I went into this book knowing what happened on Everest during the 1996 season. Or at least, I thought I knew. I had heard some of the stories. I knew which climbers didn't make it back, but until reading this book I don't think I really got it.
While reading this book I could feel Jon Krakauer's confusion, anger, shock and guilt coming through the pages and I feel like I went through many of the same emotions while reading it.
When I read all the small mistakes that added up to a huge tragedy, there were times I was utterly infuriated. Why are people that are clearly NOT qualified to do high altitude climbing putting their lives and the lives of those around them at such great risk? Why didn't the expeditions work together to get the ropes set ahead of their clients? Why did one guide decide to climb without supplemental oxygen? Why did another guide choose not to turn his climbers around at the assigned time? And the questions just go on and on.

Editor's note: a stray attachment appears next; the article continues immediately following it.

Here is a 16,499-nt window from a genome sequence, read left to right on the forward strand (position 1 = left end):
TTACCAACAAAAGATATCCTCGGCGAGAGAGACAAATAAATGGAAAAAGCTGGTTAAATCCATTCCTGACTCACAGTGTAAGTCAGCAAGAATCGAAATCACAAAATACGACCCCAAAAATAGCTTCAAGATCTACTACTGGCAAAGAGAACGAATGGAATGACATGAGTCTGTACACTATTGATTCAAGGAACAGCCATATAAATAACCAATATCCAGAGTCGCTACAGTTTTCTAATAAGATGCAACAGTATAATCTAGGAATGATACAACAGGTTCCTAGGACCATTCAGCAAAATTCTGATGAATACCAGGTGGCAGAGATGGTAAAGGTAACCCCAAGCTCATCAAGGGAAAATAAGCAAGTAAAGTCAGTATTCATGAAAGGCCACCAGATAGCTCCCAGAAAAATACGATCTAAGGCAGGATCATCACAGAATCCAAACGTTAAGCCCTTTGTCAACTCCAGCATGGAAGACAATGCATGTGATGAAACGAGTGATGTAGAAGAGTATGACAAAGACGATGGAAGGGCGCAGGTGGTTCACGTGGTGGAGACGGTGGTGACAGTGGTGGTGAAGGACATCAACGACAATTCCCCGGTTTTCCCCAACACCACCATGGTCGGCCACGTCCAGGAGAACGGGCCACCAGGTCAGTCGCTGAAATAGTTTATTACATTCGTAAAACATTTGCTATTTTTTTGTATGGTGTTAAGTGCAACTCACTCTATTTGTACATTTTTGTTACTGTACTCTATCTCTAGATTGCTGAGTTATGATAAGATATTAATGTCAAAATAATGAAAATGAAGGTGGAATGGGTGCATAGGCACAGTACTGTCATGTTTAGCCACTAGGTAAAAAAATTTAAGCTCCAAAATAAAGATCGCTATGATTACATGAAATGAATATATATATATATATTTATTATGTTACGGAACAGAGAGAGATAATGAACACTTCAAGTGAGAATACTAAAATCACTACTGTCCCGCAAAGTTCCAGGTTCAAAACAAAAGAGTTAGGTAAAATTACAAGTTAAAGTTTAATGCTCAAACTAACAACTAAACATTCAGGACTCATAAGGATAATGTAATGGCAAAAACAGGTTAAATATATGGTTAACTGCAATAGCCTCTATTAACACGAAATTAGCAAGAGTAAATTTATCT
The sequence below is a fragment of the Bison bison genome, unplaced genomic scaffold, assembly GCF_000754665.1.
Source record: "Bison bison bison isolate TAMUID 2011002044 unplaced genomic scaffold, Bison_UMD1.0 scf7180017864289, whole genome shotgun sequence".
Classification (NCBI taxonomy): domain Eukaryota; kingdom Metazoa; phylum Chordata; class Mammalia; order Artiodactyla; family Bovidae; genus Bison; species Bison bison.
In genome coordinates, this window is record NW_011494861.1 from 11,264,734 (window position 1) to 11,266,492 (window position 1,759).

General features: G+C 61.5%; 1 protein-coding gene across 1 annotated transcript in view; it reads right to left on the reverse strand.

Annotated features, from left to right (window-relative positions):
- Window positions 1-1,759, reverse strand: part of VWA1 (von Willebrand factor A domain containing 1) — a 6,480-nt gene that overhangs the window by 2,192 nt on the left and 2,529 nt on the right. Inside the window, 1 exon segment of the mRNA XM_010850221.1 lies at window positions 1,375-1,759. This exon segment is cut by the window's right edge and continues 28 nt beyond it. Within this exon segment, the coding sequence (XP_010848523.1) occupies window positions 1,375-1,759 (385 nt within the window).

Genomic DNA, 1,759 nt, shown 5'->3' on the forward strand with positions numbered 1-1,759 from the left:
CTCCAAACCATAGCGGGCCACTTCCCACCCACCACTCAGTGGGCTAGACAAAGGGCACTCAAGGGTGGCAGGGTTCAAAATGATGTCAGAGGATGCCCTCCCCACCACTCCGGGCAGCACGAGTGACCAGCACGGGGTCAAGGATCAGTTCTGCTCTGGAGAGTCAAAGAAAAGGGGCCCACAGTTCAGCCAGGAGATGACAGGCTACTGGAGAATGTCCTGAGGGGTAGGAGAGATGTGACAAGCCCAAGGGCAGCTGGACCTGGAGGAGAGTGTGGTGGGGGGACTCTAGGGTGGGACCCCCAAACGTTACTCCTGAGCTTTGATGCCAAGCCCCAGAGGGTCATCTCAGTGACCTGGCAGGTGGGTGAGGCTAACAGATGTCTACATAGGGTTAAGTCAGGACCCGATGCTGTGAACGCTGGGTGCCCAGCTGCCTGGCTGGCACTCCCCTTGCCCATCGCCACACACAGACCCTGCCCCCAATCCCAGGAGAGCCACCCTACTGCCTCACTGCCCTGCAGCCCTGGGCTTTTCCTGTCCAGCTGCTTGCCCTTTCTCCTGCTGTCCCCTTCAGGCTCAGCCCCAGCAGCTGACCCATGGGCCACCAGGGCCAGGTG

Yes, there was a storm on Everest on the day in question, but the reality is that the storm would've been considerably less of an issue if it weren't for all the human error along the way. I'm ultimately left feeling sadness over the loss of life.
I feel like Krakauer did a good job of portraying all the different sides of the people involved as well as the decisions that were made. Despite the fact that Anatoli Boukreev felt he was portrayed as the villain of the book, I did not find that to be the case. He made a few questionable decisions as did many others on the mountain that day (including Krakauer himself) and I don't feel that blame for what happened was placed on any one person. The fact that Boukreev single-handedly saved three lives was featured prominently in the book.
After reading this book, I find myself wondering if anyone should be climbing Everest especially in light of the tragedy that took place on the mountain this year (16 Sherpas were killed in an avalanche while fixing the route through the Khumbu Icefall ahead of the western climbers) but I know that people will still climb it and sadly I don't think most climbers learn anything from these tragedies (in the book Krakuaer specifically mentions another expedition in 1996 that went up after the tragedy and also failed to turn around at the standard 2pm cut-off time and lost one of their climbers because of it.)
Overall, an intense read. The fact that I felt so much anger and despair while reading it shows how well-written it is. Definitely a must-read if you have interest in Everest or high altitude climbing.
I'm using this book for W in my A to Z Reading Challenge.